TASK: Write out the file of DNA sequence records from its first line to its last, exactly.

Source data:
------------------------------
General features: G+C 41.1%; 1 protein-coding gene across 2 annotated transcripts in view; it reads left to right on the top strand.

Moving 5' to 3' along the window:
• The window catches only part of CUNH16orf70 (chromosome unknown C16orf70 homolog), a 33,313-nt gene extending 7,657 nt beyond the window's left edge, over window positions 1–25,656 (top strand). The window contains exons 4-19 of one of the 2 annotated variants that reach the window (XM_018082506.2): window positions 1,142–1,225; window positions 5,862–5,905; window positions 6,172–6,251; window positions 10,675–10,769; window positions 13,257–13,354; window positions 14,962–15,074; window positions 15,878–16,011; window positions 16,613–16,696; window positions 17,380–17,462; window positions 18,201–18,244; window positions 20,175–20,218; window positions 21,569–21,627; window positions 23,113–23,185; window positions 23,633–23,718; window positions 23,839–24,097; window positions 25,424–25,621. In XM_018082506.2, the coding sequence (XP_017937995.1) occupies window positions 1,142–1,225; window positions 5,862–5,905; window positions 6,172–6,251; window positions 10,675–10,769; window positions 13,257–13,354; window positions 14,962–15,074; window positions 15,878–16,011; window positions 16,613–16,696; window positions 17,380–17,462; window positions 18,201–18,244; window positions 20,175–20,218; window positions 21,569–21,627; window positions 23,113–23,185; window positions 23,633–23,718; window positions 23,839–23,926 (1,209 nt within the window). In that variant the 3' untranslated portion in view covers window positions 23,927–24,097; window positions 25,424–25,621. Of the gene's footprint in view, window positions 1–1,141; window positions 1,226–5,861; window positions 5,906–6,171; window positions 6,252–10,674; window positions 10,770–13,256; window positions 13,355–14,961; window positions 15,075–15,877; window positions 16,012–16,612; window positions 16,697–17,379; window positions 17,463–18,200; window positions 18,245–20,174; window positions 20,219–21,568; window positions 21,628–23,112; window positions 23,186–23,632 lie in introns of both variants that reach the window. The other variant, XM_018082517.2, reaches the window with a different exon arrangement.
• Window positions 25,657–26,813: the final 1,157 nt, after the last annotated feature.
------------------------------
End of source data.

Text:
General features: G+C 41.1%; 1 protein-coding gene across 2 annotated transcripts in view; it reads left to right on the top strand.

Moving 5' to 3' along the window:
• The window catches only part of CUNH16orf70 (chromosome unknown C16orf70 homolog), a 33,313-nt gene extending 7,657 nt beyond the window's left edge, over window positions 1–25,656 (top strand). The window contains exons 4-19 of one of the 2 annotated variants that reach the window (XM_018082506.2): window positions 1,142–1,225; window positions 5,862–5,905; window positions 6,172–6,251; window positions 10,675–10,769; window positions 13,257–13,354; window positions 14,962–15,074; window positions 15,878–16,011; window positions 16,613–16,696; window positions 17,380–17,462; window positions 18,201–18,244; window positions 20,175–20,218; window positions 21,569–21,627; window positions 23,113–23,185; window positions 23,633–23,718; window positions 23,839–24,097; window positions 25,424–25,621. In XM_018082506.2, the coding sequence (XP_017937995.1) occupies window positions 1,142–1,225; window positions 5,862–5,905; window positions 6,172–6,251; window positions 10,675–10,769; window positions 13,257–13,354; window positions 14,962–15,074; window positions 15,878–16,011; window positions 16,613–16,696; window positions 17,380–17,462; window positions 18,201–18,244; window positions 20,175–20,218; window positions 21,569–21,627; window positions 23,113–23,185; window positions 23,633–23,718; window positions 23,839–23,926 (1,209 nt within the window). In that variant the 3' untranslated portion in view covers window positions 23,927–24,097; window positions 25,424–25,621. Of the gene's footprint in view, window positions 1–1,141; window positions 1,226–5,861; window positions 5,906–6,171; window positions 6,252–10,674; window positions 10,770–13,256; window positions 13,355–14,961; window positions 15,075–15,877; window positions 16,012–16,612; window positions 16,697–17,379; window positions 17,463–18,200; window positions 18,245–20,174; window positions 20,219–21,568; window positions 21,628–23,112; window positions 23,186–23,632 lie in introns of both variants that reach the window. The other variant, XM_018082517.2, reaches the window with a different exon arrangement.
• Window positions 25,657–26,813: the final 1,157 nt, after the last annotated feature.